String techniques such as pizzicati or touch fourth harmonics in the entire section played back beautifully, while individual instruments moved smoothly between disparate techniques such as legato (“smooth” or “connected”) and marcato (“accented”) techniques. The ensemble balance was very nice, requiring only the occasional mixer adjustment to achieve desired results.

During playback, we encountered the occasional hanging note or unwanted cluster “echo,” most notably in sections of fast music with very rapid passagework. Often these were caused by a hanging tie (such as after an l.v., or “let vibrate” marking), though sometimes they simply emerged out of an apparent overwhelming of the playback system. Mr. Arne Wallander himself graciously offered to look in to this undesirable result, assuring me that it was a very rare occurrence.

Another criticism might regard universality of balance in this package. While orchestra and chamber music played well out of the box, wind ensemble scores needed far more tweaking to achieve desired results.

We opened a second and very ambitious piano concerto score from another living composer, and achieved bug-free results. In this more romantic and traditional scoring, we needed to significantly alter mixer level settings in order to get the proper balance between sections, as piercing high winds or more muscular brass sections proved underwhelming.

Conversely the harp setting needed to be raised, along with those of several percussion instruments. Despite the need for these adjustments, however, it did not take long to achieve good musical results.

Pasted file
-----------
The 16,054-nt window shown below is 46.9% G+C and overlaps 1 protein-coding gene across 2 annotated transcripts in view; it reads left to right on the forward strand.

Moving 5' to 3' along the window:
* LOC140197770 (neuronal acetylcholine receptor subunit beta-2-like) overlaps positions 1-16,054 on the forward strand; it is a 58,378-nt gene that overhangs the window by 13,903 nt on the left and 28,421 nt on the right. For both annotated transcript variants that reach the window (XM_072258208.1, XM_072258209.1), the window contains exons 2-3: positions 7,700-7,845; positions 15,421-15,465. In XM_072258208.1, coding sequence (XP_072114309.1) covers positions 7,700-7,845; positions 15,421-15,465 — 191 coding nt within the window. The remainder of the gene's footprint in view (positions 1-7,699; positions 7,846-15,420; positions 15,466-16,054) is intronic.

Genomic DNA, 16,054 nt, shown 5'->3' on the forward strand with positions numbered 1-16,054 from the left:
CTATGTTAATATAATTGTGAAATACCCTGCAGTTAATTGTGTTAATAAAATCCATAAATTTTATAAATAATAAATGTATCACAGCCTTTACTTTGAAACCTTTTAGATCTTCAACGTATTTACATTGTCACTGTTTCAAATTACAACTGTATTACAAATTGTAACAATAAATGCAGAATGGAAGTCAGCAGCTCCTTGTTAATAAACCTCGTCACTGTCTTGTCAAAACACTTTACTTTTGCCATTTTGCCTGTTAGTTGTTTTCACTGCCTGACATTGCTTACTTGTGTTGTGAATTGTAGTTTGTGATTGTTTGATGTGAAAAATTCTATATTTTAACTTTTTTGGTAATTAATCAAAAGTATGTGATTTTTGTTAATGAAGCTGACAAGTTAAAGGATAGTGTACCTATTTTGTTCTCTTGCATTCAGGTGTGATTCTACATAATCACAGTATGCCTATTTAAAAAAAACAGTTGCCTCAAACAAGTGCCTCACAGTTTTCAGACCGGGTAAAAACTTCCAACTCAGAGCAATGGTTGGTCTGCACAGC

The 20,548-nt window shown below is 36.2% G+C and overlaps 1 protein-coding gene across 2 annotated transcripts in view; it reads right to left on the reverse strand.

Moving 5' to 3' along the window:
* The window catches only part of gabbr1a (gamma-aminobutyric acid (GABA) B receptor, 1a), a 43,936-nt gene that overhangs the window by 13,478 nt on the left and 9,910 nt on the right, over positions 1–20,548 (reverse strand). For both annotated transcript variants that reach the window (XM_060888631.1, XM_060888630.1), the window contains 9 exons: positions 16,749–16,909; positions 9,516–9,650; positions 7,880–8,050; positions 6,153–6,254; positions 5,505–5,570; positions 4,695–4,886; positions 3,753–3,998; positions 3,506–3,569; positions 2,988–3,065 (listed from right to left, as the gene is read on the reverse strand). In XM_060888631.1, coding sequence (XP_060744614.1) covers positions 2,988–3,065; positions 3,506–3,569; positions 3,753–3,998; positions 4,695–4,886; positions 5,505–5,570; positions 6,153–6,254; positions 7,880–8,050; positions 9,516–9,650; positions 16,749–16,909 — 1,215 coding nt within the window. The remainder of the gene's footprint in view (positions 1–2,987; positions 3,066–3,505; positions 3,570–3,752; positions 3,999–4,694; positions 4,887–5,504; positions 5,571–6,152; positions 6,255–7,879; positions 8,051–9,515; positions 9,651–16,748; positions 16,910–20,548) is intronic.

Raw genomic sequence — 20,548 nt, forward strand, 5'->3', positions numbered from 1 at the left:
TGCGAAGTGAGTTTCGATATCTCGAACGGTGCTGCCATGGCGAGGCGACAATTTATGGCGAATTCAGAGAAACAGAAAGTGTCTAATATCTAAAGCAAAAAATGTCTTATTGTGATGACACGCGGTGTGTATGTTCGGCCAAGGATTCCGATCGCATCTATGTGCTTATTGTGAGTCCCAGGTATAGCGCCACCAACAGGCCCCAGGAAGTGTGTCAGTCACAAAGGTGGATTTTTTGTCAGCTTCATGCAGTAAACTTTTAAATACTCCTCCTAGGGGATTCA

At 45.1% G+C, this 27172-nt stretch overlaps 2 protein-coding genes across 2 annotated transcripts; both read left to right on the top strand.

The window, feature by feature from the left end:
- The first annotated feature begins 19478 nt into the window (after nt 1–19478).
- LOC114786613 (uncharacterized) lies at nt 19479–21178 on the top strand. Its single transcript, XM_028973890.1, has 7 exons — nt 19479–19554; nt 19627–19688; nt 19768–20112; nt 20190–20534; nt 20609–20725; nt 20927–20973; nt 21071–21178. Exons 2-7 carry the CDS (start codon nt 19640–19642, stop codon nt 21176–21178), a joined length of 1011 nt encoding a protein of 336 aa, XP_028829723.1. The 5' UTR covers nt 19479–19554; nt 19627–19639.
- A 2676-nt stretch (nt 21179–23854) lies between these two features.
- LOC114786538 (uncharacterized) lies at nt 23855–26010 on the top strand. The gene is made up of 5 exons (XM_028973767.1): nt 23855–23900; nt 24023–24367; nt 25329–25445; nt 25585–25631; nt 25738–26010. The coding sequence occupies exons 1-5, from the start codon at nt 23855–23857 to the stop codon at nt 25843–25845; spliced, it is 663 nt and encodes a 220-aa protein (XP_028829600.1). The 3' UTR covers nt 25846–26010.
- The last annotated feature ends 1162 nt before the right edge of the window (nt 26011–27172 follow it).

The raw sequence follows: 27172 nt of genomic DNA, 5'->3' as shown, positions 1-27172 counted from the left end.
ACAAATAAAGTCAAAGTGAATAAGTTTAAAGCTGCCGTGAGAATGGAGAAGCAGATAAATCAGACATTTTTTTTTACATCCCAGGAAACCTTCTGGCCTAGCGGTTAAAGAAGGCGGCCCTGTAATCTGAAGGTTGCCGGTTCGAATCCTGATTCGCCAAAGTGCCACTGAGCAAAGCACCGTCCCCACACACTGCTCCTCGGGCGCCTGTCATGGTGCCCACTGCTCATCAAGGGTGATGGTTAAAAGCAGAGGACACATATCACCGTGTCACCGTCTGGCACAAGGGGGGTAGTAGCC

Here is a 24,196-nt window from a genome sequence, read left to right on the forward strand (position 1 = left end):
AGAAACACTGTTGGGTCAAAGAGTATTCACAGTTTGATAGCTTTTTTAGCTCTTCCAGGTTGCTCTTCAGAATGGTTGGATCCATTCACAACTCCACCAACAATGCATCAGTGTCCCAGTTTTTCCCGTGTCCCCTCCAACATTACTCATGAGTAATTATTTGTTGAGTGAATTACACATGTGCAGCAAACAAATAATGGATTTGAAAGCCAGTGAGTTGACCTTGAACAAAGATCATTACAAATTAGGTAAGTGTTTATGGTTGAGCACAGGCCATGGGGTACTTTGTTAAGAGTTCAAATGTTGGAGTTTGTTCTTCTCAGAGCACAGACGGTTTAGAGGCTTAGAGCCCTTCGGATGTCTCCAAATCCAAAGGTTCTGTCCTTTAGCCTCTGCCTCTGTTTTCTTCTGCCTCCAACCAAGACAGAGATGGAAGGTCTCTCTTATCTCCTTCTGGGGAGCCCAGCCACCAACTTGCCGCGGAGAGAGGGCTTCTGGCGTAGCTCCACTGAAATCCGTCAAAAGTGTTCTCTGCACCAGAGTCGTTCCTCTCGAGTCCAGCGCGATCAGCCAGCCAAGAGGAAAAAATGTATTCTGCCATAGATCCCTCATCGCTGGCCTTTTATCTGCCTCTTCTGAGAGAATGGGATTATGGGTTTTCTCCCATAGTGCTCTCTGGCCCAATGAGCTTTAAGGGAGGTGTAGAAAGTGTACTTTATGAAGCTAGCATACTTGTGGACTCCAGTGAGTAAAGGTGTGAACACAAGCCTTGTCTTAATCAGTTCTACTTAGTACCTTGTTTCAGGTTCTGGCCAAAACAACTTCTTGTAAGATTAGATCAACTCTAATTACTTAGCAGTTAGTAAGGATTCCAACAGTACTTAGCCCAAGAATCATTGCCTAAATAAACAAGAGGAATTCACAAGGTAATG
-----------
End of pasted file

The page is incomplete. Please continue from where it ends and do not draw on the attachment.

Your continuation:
The quality of the samples themselves – which include round-robin programming – was surprisingly strong considering the low price of this product, and certainly outpaced the quality of Sibelius instruments by a far margin.

There was also a variance in playback quality that will hopefully be addressed in future software upgrades. For instance, the legato strings were lovely, while repeated marcato notes quickly sounded choppy and lifeless.

In general fast string passages were less satisfying and even bordered on Quicktime quality at times, though this is balanced by the inclusion of less common sampled techniques such as cello and bass harmonics. The brass elements had a beautiful tone, but also lacked the meat and muscle for ears accustomed to American players.

Despite these critiques, the majority of the sounds and the performances generated from them proved shockingly good for the price of this package. Furthermore, the intuitive balance of this software leads us to highly suggest its purchase by and for student composers and those studying orchestration, as it really allows one to begin to “hear” the results of a composition or orchestration without too much specialist sequencing knowledge beforehand.

Where other sample packages require countless painful hours of tweaking and balancing, Wallander’s NotePerformer simply sings on its own, and in a manner that’s faithful to authentic chamber and orchestral balance and sound. Ultimately it is a tool that will allow composers to create music and effective mock-ups at a fraction of the time that it would take to do so with other orchestral sample packages.

NotePerformer is a fascinating and beautifully wrought first effort, and certainly deserves the serious support of the Sibelius community. With the appearance of this package, we can firmly declare the reasons against MIDI-bias to be effectively dead, and wish Wallander Instruments continued success in bridging the gap that other companies have so strangely ignored.

Rating: *** (3 out of 4 stars)